- Jane McManus, Reporter & Columnist, espnW.com
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FLORHAM PARK, N.J. -- Ed Reed slammed critics who argue he hasn’t played as well this year as in the past, saying anyone who watched the tapes would realize he isn't responsible for the Jets' losses.
“This is football, man,” said the Jets safety. “We in this locker room been playing football for a long time. Nobody’s perfect out here on the football field. You guys’ job is to critique, be critics; that’s what you do. That’s why you ask the controversial question, try to make it controversial. Then you trash people in the media. I could care less about that. Missed tackles happen.”
New York Jets
The 35-year-old defensive back said he’s seen some of the stories that say he is slower, that he can’t make the plays he once did.
“Even reading you guys' blogs, reading your comments, knowing half [of you] don’t know as much about football as you think, unless you come in the film room,” Reed said. “Don’t even know the schematic part, you can ask the question, but that don’t mean you’re an expert at what we do.
"It’s funny to me, reading it. Smile at it, laugh at it. But that’s your job. Some of your jobs you take it and tear people down, try to tear the team down. [You don’t] understand that it’s a team, and you’d rather point the finger at one individual.“
Reed is defensive as the curtain closes over a long, challenging season. After offseason hip surgery, Reed left his longtime home in Baltimore and signed a three-year, $15 million deal with a Houston team on which he never seemed to get traction.
“Been a long year, definitely not what I expected,” Reed said. “Expectations were high, regardless of surgery. You leave a great organization thinking that you’re going somewhere else to build something, thinking they had something, turns out different.”
Reed said he came to New York with a bag, two pairs of jeans and a shirt and reunited with coach Rex Ryan, his former defensive coordinator. But he didn’t change the narrative, continuing to struggle with the Jets after starting immediately.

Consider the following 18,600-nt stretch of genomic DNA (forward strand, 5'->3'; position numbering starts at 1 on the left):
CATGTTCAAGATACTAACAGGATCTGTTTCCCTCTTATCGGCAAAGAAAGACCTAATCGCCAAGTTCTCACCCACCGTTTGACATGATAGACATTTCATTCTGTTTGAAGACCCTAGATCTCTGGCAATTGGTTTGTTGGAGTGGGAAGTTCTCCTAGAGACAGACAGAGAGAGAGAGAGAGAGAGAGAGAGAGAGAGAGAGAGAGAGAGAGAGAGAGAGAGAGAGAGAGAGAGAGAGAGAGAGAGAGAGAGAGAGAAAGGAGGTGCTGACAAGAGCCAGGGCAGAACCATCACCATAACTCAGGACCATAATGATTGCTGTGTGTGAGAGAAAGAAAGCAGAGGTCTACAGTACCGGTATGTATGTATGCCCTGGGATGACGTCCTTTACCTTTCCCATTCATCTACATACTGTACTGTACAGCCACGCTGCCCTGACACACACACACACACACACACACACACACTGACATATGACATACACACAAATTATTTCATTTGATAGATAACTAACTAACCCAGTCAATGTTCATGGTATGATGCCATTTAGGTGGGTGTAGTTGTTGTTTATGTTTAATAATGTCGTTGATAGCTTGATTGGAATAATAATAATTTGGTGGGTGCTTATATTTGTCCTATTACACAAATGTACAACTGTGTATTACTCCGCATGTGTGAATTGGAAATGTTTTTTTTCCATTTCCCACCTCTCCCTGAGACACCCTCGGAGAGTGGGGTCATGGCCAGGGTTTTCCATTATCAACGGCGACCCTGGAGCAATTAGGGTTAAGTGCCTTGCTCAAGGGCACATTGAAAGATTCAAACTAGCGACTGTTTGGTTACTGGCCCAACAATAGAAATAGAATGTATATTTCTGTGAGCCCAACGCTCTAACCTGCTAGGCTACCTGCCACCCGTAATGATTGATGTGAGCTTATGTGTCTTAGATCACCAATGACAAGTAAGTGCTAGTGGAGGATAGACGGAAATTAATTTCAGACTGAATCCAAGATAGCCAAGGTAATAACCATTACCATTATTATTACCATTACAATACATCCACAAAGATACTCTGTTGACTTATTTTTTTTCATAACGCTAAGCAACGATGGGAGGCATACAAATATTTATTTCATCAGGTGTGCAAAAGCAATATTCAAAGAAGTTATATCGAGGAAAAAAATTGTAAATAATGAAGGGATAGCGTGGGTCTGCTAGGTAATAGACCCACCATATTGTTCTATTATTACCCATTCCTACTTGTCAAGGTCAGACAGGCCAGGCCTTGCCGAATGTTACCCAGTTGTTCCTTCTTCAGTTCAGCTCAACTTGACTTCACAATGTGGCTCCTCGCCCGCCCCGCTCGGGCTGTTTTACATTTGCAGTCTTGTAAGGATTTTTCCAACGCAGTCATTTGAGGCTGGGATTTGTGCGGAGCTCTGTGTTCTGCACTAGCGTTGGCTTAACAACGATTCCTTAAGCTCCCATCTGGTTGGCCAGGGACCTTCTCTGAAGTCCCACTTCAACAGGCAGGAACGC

“Ed is a prideful guy,” Ryan said, “and he’s probably never faced criticism in his life because of the player he is.”
Ryan said Reed is the player in the locker room that he expected to get and that he mentors younger players as well. But in terms of production, like tackles and picks? “Nah, not yet.”
“He’s not the Ed Reed of 10 years ago, but I’m happy we have him,” Ryan said. “Ed’s still pretty darn good, and he’s helped this football team more than just maybe what you see on the field.”
Reed, who is on a one-year deal in New York, said he would like to remain a Jet next season but said that would probably change if embattled coach Ryan isn’t with the team.
“Probably,” Reed said, “because it’s his scheme that stays. I don’t see why he shouldn’t be [here]. Great coach.”
Ryan clearly has his player's back as well. He explained that he sees the media as having a job to do, just like the players and coaches, but that it can be hard for players not to bristle when they see negative stories.
“This is a first-ballot Hall of Fame player,” Ryan said. “There’s some negative criticism. What do you expect? Twenty-five-year-old or 26-year-old Ed Reed back there? Well that’s not it, but this is still a good football player. Is he as good as he once was? No, but that list is really short.”
Reed doesn’t have the job security he enjoyed when he was at the top of Everest, as Ryan put it.
“Always been around free agents and wondered how they did it,” Reed said. “Definitely commend those guys for going through it because it’s challenging.”
Reed’s security expires in two weeks.
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